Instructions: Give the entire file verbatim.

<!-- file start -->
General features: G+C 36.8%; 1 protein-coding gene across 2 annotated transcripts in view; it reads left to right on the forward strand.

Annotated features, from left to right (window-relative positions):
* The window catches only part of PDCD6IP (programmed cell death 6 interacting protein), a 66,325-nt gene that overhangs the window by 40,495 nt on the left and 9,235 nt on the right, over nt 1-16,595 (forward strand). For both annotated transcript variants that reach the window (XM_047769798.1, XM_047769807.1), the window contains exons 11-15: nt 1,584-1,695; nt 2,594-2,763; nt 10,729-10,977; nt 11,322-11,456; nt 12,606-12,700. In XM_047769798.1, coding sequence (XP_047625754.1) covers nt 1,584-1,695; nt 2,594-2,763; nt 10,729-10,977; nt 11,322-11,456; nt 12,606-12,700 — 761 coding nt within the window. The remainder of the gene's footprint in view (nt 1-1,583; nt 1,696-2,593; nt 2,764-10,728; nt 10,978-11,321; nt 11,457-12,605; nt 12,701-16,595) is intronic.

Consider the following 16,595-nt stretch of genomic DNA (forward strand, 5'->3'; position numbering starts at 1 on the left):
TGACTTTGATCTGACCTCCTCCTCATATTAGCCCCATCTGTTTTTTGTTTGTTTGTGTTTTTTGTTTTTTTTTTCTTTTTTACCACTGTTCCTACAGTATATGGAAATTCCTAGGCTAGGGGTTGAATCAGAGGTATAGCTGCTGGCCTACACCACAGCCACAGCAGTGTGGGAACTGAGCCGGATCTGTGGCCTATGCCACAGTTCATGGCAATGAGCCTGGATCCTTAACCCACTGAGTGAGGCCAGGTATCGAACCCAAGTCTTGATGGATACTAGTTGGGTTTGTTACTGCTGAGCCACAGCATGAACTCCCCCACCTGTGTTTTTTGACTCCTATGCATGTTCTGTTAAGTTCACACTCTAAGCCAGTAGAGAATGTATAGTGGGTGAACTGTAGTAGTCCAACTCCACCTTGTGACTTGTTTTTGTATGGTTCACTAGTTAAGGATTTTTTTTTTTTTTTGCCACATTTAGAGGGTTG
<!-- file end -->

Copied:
General features: G+C 36.8%; 1 protein-coding gene across 2 annotated transcripts in view; it reads left to right on the forward strand.

Annotated features, from left to right (window-relative positions):
* The window catches only part of PDCD6IP (programmed cell death 6 interacting protein), a 66,325-nt gene that overhangs the window by 40,495 nt on the left and 9,235 nt on the right, over nt 1-16,595 (forward strand). For both annotated transcript variants that reach the window (XM_047769798.1, XM_047769807.1), the window contains exons 11-15: nt 1,584-1,695; nt 2,594-2,763; nt 10,729-10,977; nt 11,322-11,456; nt 12,606-12,700. In XM_047769798.1, coding sequence (XP_047625754.1) covers nt 1,584-1,695; nt 2,594-2,763; nt 10,729-10,977; nt 11,322-11,456; nt 12,606-12,700 — 761 coding nt within the window. The remainder of the gene's footprint in view (nt 1-1,583; nt 1,696-2,593; nt 2,764-10,728; nt 10,978-11,321; nt 11,457-12,605; nt 12,701-16,595) is intronic.

Consider the following 16,595-nt stretch of genomic DNA (forward strand, 5'->3'; position numbering starts at 1 on the left):
TGACTTTGATCTGACCTCCTCCTCATATTAGCCCCATCTGTTTTTTGTTTGTTTGTGTTTTTTGTTTTTTTTTTCTTTTTTACCACTGTTCCTACAGTATATGGAAATTCCTAGGCTAGGGGTTGAATCAGAGGTATAGCTGCTGGCCTACACCACAGCCACAGCAGTGTGGGAACTGAGCCGGATCTGTGGCCTATGCCACAGTTCATGGCAATGAGCCTGGATCCTTAACCCACTGAGTGAGGCCAGGTATCGAACCCAAGTCTTGATGGATACTAGTTGGGTTTGTTACTGCTGAGCCACAGCATGAACTCCCCCACCTGTGTTTTTTGACTCCTATGCATGTTCTGTTAAGTTCACACTCTAAGCCAGTAGAGAATGTATAGTGGGTGAACTGTAGTAGTCCAACTCCACCTTGTGACTTGTTTTTGTATGGTTCACTAGTTAAGGATTTTTTTTTTTTTTTGCCACATTTAGAGGGTTG